Sunday, April 11, 2010

George Sherrill and the Heartbreakers

The blown save is quite possibly the most infuriating single act which can occur on a baseball field. At least from a fan's perspective. There are all sorts of emotion that run through me as I'm watching a team I care about implode in the 9th inning. Theres a sense of betrayal at having believed for 8 innings that a win was possible. Theres anger at the closer and contempt for the manager who put said closer into the game. Then theres something akin to sadness as I realize that the once promising game has turned sour before my eyes.

The Orioles are incredibly skilled at making me feel all of the above between the months of April and October each year. Its a stupid tradition that I would like to see concluded. But, sadly, I have very little say in these matters.

Remember the rants that Randy Quaid's character would go on in Major League II? "You overpaid weenies!", "You no good piece of cow flop!" Those are the only say that fans get to pretend they have in these things. And those rants accomplish very little. For an example of how little anti-closer outbursts accomplish, did anyone notice that the chorus of 48,000 boos which serenaded Mike Gonzalez during his trip from the mound to the dugout on Friday accomplished absolutely nothing?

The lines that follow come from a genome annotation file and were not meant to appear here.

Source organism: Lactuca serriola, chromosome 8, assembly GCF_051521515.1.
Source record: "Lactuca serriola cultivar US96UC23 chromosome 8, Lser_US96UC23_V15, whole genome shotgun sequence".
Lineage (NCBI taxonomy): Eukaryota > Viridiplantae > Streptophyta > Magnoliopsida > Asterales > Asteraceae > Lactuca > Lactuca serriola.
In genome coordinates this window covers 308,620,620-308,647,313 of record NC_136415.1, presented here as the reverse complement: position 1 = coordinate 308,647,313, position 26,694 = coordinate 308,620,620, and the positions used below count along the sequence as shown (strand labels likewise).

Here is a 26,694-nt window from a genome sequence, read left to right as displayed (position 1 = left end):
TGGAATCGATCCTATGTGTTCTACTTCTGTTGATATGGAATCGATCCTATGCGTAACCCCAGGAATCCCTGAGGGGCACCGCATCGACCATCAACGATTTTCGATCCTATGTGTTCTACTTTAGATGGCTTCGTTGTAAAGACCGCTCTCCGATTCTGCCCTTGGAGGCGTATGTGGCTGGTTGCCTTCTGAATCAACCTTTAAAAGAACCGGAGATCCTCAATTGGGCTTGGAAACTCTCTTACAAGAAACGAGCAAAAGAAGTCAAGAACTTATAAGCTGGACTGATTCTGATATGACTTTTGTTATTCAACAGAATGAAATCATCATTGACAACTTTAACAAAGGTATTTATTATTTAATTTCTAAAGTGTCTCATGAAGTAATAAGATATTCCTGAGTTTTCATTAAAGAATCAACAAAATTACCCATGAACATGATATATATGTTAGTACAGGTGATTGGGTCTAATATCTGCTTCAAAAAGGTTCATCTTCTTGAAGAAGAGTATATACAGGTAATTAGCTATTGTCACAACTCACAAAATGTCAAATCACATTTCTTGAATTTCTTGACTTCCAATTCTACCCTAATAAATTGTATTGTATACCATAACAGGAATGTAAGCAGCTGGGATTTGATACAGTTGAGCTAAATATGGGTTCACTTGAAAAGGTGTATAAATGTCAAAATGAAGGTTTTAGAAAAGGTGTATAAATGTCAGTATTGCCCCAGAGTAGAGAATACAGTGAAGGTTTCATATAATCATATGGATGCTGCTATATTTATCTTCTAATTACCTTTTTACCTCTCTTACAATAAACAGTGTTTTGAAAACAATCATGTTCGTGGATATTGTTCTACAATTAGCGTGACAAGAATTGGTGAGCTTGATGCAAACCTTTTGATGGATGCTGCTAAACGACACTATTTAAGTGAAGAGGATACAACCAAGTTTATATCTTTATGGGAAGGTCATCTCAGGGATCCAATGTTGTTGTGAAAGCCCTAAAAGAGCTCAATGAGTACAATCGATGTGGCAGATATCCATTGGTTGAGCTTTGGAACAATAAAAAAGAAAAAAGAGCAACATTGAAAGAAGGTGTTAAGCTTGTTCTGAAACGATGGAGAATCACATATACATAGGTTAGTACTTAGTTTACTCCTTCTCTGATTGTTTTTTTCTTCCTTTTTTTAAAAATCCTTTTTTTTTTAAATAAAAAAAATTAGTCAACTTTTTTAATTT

But, without apologizing for the Bronx-like behavior on Friday of Orioles fans, let me explain the 12 year volcano that finally erupted on Friday in the form of a triumph of the Boo-Birds.

In 1997, Randall K. Myers saved an impressive 45 games, ran up a 1.51 ERA, and allowed a grand total of 12 runs for the entire season. The Orioles, oddly enough, won 98 games that year and were wire-to-wire champions of the American League's Eastern Division. When the Orioles had a 9th inning lead, the game was as good as in the books.

Myers left after the 97 season.

The Orioles have been engaged in a heartbreaking, maddening, and utterly Hiroshima-esque search for a 9th inning man ever since.

Armando Benitez

Following Myers, the Orioles turned to hard-throwing set-up man Armando Benitez. In his most memorable moment on the mound Benitez touched off the above brawl by drilling Yankee 1st Baseman Tino Martinez. He saved 22 games in 1998 but ran up an ERA barely under 4.00. The Orioles let him fly from the nest following the season.

Mike Timlin

Timlin (bottom right in the above photo) lasted about two years closing games in Charm City. 1999 wasn't terrible, a 3.57 ERA with 27 saves, but 2000 was a disaster. About halfway through the season, Timlin was demoted to middle relief in favor of rookie Ryan Kohlmeier.

Ryan Kohlmeier

A 2.39 ERA from your rookie closer. Great, right? In Kohlmeier's case, not so much. A 1.71 WHIP in 2000 revealed that though he did an alright job of keeping runners from crossing home plate, Kohlmeier had an unfortunate proclivity for surrounding himself in the middle of the diamond with opposing baserunners. 2001 saw Kohlmeier's ERA balloon to 7.30 and he never pitched in a major league game again.

Jorge Julio